Bath Preservation Trust publishes new lighting advice to mark The Great Big Green Week

Bath Preservation Trust publishes new lighting advice to mark The Great Big Green Week

Bath Preservation Trust (BPT) is “calling communities to climate action” during The Great Big Green Week – the UK’s biggest ever celebration of community action to tackle climate change and protect nature – by publishing helpful new local lighting guidance for residents and businesses in Bath. The charity hopes that this new guidance, which advises people how they can make changes to external lighting in order to reduce light pollution and sky glow, will help to motivate climate action across Bath’s various communities.

The new lighting guidance is available here.

The problem of light pollution has been on Bath Preservation Trust’s radar for many years. As part of its Dark Skies – Rewilding the Night campaign this year, BPT has joined together with Grant Associates, Seed Landscape Design, Bath City Farm, Transition Bath, Bath Astronomers, FACE (Families Acting on Climate Emergency) and Starlit Skies to alert B&NES Council and its Cabinet Member for Climate Emergency to the evident risk posed by certain types of LED lighting, which are common throughout Bath and every town and city in the UK. This open letter can be viewed here.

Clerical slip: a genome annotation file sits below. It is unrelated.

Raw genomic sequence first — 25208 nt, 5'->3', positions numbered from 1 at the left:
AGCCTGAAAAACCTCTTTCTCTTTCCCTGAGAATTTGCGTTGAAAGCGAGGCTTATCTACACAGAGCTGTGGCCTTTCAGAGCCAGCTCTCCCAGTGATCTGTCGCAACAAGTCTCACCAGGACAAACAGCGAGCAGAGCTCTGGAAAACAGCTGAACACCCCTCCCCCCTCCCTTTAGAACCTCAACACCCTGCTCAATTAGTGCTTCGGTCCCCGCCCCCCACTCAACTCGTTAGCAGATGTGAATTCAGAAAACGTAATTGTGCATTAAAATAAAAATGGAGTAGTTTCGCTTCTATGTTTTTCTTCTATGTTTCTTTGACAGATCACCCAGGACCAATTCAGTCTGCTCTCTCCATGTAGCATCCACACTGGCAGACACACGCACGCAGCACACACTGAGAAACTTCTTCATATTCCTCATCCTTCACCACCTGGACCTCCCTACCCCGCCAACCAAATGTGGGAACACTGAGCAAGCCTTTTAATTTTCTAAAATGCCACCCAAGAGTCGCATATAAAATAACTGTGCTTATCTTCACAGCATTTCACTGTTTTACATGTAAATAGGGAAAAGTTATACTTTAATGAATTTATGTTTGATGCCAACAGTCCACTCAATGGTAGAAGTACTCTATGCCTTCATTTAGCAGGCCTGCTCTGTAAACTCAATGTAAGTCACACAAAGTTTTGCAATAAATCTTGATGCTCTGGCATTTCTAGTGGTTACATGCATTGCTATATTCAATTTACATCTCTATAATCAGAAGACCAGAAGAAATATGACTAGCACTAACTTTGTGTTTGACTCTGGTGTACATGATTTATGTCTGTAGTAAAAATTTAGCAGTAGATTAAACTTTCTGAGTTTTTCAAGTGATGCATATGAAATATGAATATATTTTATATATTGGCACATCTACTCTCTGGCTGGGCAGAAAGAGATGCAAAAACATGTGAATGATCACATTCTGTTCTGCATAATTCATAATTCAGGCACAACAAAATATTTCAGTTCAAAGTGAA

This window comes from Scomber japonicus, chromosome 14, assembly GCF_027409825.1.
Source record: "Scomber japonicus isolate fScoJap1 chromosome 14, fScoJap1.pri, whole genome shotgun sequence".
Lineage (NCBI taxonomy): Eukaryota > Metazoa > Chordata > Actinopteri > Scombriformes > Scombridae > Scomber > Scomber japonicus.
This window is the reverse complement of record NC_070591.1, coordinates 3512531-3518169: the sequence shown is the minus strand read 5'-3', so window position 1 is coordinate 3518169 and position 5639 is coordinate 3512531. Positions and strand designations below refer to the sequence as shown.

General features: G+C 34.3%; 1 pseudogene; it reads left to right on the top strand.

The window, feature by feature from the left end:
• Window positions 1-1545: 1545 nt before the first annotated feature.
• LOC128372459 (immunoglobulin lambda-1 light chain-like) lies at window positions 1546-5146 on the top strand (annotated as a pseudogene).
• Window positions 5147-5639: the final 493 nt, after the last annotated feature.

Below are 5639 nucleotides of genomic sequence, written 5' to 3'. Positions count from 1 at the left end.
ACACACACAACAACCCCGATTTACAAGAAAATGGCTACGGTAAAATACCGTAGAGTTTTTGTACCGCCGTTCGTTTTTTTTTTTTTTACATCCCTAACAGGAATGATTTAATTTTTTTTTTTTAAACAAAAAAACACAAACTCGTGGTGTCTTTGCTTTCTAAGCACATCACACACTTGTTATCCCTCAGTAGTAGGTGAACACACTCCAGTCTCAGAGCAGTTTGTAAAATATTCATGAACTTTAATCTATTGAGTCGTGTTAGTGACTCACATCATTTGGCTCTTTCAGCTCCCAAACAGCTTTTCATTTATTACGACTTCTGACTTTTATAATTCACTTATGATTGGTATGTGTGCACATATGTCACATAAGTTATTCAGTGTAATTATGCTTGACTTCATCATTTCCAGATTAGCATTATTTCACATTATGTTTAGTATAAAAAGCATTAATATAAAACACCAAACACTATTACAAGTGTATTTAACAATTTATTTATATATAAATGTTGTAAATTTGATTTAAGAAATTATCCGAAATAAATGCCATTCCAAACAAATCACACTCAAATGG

Alex Sherman, CEO of Bath Preservation Trust says: “Low-energy LED lighting has helped enormously to reduce carbon emissions as it is so efficient to run. But the choice of lighting colour and how it is installed can have very major consequences and international evidence is growing which shows blue-rich spectrum, bright-white and cold colour lighting has dramatic negative impacts to wildlife and to people. What’s more, with lighting so cheap to run, more LEDs are being installed and our skies are getting ever lighter. Simple choices can help to favour nature whilst keeping the wonder of dark skies and stargazing, and I am proud to join the many partners and experts to work with B&NES, hoping to make Bath a dark-sky, nature-positive city.”

BPT will continue to call for a collective “dimming of the city” to tackle harmful light pollution and reduce energy waste, in line with the charity’s “Conservation in Action” and “Dark Skies” themes for 2023. The effect of light pollution on dark skies character, the human experience of the night sky, and the balance of ecosystems is just one area of conservation and sustainability that BPT is tackling through its campaigns and events this year. On Thursday 15th June BPT will host an evening of discussion around energy-conscious design and approaches to improving the performance of older homes – a topic BPT anticipates will be of great interest to home-owners preparing to reduce energy waste and cost ahead of winter. At this event, Architect Ian Walker at CASA Architects will present the retrofit journey for his home at Bradford Road (Winner of the Architects Journal Retrofit Award), opening up a discussion of low impact solutions for mid-century homes. Further information about this event can be found here

dark skies, great big green week, light pollution